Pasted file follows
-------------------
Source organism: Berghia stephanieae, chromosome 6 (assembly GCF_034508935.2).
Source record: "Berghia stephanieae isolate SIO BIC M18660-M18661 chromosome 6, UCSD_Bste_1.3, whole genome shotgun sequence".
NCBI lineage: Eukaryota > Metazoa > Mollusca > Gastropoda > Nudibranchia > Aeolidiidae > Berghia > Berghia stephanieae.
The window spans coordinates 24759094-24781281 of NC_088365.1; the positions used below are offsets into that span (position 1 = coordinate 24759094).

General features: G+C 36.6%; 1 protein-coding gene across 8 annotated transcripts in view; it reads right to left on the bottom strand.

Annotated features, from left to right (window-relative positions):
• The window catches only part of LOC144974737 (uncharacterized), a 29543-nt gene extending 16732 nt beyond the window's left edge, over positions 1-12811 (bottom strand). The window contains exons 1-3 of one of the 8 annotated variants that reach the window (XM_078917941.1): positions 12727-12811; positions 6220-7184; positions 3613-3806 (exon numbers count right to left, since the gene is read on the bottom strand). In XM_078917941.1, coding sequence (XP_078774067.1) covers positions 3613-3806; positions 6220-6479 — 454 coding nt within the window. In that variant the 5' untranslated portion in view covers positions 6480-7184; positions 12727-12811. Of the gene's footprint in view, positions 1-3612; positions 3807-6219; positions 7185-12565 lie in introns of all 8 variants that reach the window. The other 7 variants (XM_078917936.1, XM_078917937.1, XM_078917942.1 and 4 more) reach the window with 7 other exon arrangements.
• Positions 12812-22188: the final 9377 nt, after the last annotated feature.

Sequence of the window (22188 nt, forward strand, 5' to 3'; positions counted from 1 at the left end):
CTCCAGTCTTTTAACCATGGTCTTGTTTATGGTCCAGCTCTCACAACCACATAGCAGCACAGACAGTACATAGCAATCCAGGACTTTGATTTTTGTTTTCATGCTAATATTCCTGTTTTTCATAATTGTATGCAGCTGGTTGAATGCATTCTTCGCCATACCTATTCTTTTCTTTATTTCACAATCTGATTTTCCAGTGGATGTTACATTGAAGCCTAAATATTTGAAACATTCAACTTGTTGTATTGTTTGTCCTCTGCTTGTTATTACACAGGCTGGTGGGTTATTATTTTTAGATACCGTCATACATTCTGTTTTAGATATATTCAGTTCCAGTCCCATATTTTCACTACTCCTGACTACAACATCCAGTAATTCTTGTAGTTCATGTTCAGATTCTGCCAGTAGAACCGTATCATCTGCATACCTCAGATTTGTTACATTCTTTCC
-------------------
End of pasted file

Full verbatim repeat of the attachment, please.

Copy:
Source organism: Berghia stephanieae, chromosome 6 (assembly GCF_034508935.2).
Source record: "Berghia stephanieae isolate SIO BIC M18660-M18661 chromosome 6, UCSD_Bste_1.3, whole genome shotgun sequence".
NCBI lineage: Eukaryota > Metazoa > Mollusca > Gastropoda > Nudibranchia > Aeolidiidae > Berghia > Berghia stephanieae.
The window spans coordinates 24759094-24781281 of NC_088365.1; the positions used below are offsets into that span (position 1 = coordinate 24759094).

General features: G+C 36.6%; 1 protein-coding gene across 8 annotated transcripts in view; it reads right to left on the bottom strand.

Annotated features, from left to right (window-relative positions):
• The window catches only part of LOC144974737 (uncharacterized), a 29543-nt gene extending 16732 nt beyond the window's left edge, over positions 1-12811 (bottom strand). The window contains exons 1-3 of one of the 8 annotated variants that reach the window (XM_078917941.1): positions 12727-12811; positions 6220-7184; positions 3613-3806 (exon numbers count right to left, since the gene is read on the bottom strand). In XM_078917941.1, coding sequence (XP_078774067.1) covers positions 3613-3806; positions 6220-6479 — 454 coding nt within the window. In that variant the 5' untranslated portion in view covers positions 6480-7184; positions 12727-12811. Of the gene's footprint in view, positions 1-3612; positions 3807-6219; positions 7185-12565 lie in introns of all 8 variants that reach the window. The other 7 variants (XM_078917936.1, XM_078917937.1, XM_078917942.1 and 4 more) reach the window with 7 other exon arrangements.
• Positions 12812-22188: the final 9377 nt, after the last annotated feature.

Sequence of the window (22188 nt, forward strand, 5' to 3'; positions counted from 1 at the left end):
CTCCAGTCTTTTAACCATGGTCTTGTTTATGGTCCAGCTCTCACAACCACATAGCAGCACAGACAGTACATAGCAATCCAGGACTTTGATTTTTGTTTTCATGCTAATATTCCTGTTTTTCATAATTGTATGCAGCTGGTTGAATGCATTCTTCGCCATACCTATTCTTTTCTTTATTTCACAATCTGATTTTCCAGTGGATGTTACATTGAAGCCTAAATATTTGAAACATTCAACTTGTTGTATTGTTTGTCCTCTGCTTGTTATTACACAGGCTGGTGGGTTATTATTTTTAGATACCGTCATACATTCTGTTTTAGATATATTCAGTTCCAGTCCCATATTTTCACTACTCCTGACTACAACATCCAGTAATTCTTGTAGTTCATGTTCAGATTCTGCCAGTAGAACCGTATCATCTGCATACCTCAGATTTGTTACATTCTTTCC